Q411  Mr Roy: On that same theme, still sticking with the business case, I hope you would agree that business has a social responsibility as well. I presume that you do. You have agreed that you do. I live in an area that was devastated at one point by the steel industry and the case was not made. We tried to make an economic case for the work and a social case as well. I think the business case should take care of the social aspects of any of its plans. If that is the case, what thought has been given to the devastating effect that job losses for 1,450 workers will have at St Athan, plus the businesses and families who depend on servicing that sector? Presumably you have thought about that.

  Air Chief Marshal Sir Malcolm Pledger: Yes, we have. For example, the trades unions have been involved throughout.

  Q412  Mr Roy: And disagreed throughout.

  Air Chief Marshal Sir Malcolm Pledger: I am not quite sure that they disagreed with the outcome. They have commented in the consultation period.

  Q413  Mr Roy: Surely you are not going to tell me that you perceive the trades unions to be in agreement with the closure of St Athan. Let us get this very clear: are you telling me that the trades unions have not disagreed with the proposed closure of St Athan?

  Air Chief Marshal Sir Malcolm Pledger: I am saying they have had the opportunity and made their observations on the business case which deals with the particular element of DARA that lies at St Athan.

  Q414  Mr Roy: But they have disagreed.

  Air Chief Marshal Sir Malcolm Pledger: They have made observations.

  Q415  Mr Roy: They have disagreed. That is sitting on the fence. They have disagreed with the proposed closure. Please do not pigeonhole trades unions by saying that they have agreed to 1,450 redundancies.

  Air Chief Marshal Sir Malcolm Pledger: I am not pigeonholing anyone. I am saying that they have been consulted, they were involved throughout, and they have made their observations on what we propose to do. We have taken due note of those and we are actively trying to engage other potential employers to mitigate some of the risks for that workforce.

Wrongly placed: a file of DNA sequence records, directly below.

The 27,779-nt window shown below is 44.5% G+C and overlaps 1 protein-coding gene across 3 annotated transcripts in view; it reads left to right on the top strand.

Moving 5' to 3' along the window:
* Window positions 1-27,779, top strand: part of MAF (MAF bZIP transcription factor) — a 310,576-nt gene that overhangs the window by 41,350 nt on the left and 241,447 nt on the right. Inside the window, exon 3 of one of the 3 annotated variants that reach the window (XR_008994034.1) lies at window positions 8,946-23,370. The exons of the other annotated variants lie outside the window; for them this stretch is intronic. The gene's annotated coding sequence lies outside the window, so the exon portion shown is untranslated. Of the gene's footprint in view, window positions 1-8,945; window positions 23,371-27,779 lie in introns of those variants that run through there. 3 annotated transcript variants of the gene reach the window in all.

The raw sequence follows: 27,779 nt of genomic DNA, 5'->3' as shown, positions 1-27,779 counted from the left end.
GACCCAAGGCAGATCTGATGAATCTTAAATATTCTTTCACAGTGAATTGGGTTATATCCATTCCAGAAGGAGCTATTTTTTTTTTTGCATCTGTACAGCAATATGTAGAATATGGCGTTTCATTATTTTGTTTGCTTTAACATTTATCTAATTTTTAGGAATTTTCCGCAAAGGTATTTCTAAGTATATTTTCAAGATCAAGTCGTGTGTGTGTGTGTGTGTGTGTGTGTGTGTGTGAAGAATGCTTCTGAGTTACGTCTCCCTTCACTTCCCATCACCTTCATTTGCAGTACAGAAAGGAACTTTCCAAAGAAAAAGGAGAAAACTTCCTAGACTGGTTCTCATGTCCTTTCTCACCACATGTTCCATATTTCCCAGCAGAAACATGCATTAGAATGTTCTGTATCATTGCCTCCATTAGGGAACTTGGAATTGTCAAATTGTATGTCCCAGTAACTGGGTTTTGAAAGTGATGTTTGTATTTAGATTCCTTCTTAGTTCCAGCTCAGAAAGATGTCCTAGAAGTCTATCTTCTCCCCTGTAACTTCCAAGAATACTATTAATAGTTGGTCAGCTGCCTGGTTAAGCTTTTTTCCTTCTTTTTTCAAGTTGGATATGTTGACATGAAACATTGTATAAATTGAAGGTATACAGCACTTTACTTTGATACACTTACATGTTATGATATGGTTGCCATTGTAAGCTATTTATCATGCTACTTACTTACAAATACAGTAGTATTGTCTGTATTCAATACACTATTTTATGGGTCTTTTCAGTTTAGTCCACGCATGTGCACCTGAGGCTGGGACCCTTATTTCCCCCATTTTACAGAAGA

Q416  Mr Roy: What is the opportunity cost to the MoD of closing St Athan? How much will it cost? How much will they need to reinvest in that area because presumably as a good employer they are not just going to turn their back on their former employees and walk away? There must be an opportunity cost; there must be some money that will have to be spent in that area. How much will that be and does that come into consideration?

  Air Chief Marshal Sir Malcolm Pledger: Again, that is part of the investment appraisal. To answer that in any kind of detail, we would have to make available that investment appraisal.

  Q417  Mr Roy: Has the appraisal not been done yet?

  Air Chief Marshal Sir Malcolm Pledger: Yes, it has been done.

  Q418  Mr Roy: So how much is it? If you have done the appraisal, how much will it cost?

  Air Chief Marshal Sir Malcolm Pledger: I can only offer to give you a particular number in answer to that question. I do not know it immediately.

  Q419  Mr Roy: You will be able to write to the Committee with it?

  Air Chief Marshal Sir Malcolm Pledger: Yes.[1]

1   Ev 169 Back

previous page contents next page

House of Commons home page Parliament home page House of Lords home page search page enquiries index

© Parliamentary copyright 2005
Prepared 17 March 2005